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spires from Carfax

give me the girl

Give me the girl until she is eleven and I will give you the woman...

Neither Camilla nor I are that keen on religious schooling, but I had suggested before, only half in jest, that a good Jesuit-run school would be an attractive option. And now I've seen the closest thing I'm likely to see to this for girls, in an Open Day visit to one of Oxford's private preparatory schools. Its "Christian foundations" are Church of England rather than Catholic, but it combines the pursuit of academic excellence with a high level of pastoral care. (There doesn't seem to be that much actual religious instruction, but there is a school chaplain, shared with the high school.)

The original "Give me the boy until he is seven and I will give you the man" is variously attributed, most commonly to the Jesuits, or even Loyola or Xavier specifically, perhaps following Aristotle. I have been unable to find a proper source.

First of all, there were none of the negative vibes we got at the other private girls prep school: no "damn the torpedoes" attitude to single-sex schooling, no denial that bullying could be a problem, and no attempt to sell education like a financial investment. The facilities are excellent: a recently refurbished modern building with well-equipped rooms, surrounded by large gardens. (Perhaps the most attractive part of my visit was, while drinking coffee on arrival, watching a group of reception(?) children in the distance, happily running around the garden despite the miserable weather, possibly in an early recess or in some kind of lesson.) The students I saw all seemed happy and involved and the staff all engaged. Two year six children showed me around, and in the course of the tour I chatted to two temporary teachers, there for just one year.

The school seemed quite pushy academically, for my taste perhaps too much so. The Early Years teacher was proud about having a three year old who could read (they have a nursery and pre-school as well), the year five and six maths classes are streamed, the older children have forty minutes a day of homework, and so forth. (They were a bit apologetic about the homework situation but said they had to prepare the children for what the high school would expect of them.) There is specialist French, music, and science teaching, but the school also offers swimming, drama, dance, and a vast array of sports — if she went here we'd never need to take Helen to another swimming lesson or dance class. And there's a range of after school clubs. (They support 7.30am drop-off and, with some extra fees, 6pm pick-up, and even take boarders in years five and six.)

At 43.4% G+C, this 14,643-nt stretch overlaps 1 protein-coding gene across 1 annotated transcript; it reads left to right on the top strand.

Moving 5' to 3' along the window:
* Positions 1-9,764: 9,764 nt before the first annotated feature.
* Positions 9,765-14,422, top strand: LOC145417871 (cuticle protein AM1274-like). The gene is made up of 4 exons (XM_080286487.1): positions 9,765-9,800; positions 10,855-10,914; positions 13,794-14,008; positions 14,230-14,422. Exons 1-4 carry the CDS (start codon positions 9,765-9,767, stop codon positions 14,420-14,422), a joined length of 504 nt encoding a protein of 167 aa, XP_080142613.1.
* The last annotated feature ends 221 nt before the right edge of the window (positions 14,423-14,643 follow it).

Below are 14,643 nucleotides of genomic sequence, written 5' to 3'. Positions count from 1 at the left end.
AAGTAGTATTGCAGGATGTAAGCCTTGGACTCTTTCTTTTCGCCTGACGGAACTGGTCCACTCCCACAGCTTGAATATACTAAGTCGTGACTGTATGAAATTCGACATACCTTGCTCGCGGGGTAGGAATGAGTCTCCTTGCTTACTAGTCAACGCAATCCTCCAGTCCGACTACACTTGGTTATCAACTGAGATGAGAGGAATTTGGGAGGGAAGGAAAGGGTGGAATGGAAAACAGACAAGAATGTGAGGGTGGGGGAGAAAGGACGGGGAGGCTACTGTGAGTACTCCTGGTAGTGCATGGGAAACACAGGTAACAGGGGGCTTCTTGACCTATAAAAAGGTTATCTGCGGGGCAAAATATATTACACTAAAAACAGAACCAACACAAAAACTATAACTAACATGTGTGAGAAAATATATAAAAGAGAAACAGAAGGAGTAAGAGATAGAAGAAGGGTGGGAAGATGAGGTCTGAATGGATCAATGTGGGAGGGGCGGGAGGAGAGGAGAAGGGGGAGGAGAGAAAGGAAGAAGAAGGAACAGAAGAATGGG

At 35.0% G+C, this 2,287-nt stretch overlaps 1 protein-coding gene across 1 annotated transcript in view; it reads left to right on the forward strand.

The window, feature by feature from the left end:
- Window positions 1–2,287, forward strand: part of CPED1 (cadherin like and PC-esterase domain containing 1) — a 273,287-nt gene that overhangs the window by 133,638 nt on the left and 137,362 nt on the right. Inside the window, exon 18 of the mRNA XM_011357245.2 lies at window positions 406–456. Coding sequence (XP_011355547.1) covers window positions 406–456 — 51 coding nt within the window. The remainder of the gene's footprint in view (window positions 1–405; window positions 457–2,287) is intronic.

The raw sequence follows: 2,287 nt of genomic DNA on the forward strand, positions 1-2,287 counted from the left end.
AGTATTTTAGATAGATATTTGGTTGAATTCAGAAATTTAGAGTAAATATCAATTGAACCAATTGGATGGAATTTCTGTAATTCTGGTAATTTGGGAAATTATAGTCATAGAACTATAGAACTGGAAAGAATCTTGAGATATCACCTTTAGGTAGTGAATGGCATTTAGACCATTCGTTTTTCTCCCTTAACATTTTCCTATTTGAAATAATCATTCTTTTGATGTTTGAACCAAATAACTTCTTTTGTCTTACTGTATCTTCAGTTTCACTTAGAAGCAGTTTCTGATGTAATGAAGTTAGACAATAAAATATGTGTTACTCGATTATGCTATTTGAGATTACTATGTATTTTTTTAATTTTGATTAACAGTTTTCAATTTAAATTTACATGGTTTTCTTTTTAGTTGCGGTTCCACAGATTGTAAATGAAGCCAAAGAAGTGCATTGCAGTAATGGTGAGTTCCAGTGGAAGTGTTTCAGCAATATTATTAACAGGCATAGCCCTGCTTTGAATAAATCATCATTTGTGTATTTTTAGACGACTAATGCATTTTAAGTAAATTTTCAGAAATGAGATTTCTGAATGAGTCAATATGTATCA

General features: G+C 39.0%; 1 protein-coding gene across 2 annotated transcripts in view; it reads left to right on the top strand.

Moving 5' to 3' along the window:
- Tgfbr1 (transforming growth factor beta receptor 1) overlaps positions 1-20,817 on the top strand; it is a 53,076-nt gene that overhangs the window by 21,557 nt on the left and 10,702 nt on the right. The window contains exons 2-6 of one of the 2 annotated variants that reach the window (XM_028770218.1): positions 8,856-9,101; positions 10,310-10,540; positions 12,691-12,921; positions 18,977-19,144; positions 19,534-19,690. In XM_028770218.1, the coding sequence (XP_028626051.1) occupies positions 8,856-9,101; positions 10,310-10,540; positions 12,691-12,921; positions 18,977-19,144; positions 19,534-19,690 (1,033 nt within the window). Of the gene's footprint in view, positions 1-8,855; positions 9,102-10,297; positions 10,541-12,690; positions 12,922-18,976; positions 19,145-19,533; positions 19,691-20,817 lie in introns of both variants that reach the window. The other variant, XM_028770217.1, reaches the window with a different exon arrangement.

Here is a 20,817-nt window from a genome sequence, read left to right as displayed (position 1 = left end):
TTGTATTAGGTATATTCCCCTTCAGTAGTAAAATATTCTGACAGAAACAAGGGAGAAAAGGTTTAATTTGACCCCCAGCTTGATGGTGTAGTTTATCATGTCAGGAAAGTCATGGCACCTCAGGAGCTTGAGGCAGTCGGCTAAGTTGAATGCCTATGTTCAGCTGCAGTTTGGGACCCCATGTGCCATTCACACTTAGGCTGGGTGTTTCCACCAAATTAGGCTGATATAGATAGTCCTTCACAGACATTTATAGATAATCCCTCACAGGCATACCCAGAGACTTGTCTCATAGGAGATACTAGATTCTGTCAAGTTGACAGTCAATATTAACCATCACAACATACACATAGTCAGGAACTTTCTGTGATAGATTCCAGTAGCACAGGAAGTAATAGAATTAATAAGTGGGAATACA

There was no mention of Oxbridge entry or alumni networks, and they did mention collaborating with the local state elementary school for concerts and performances, so it seemed a bit less insular. But there's a relatively small student body (240), which seems to have been moulded into a tight-knit community, using "families" to create vertical relationships cutting across age classes. So the first response to my question about bullying was not that parents would be involved but that that the whole school would be involved. And the response to questions by other parents about the selection criteria for entry into later years suggested to me that the school genuinely wasn't going to test for narrow academic performance (as they said, "gaps can be filled in"), but for suitability for integration into the school community. This would obviously include predisposition for an academic education, but also broader considerations — I can see how a ten year old who already had a non-conformist streak might have problems in this kind of environment, no matter how academically inclined they were.

I'm not convinced that this is what I want for Helen, but it remains an option if other alternatives don't work out.


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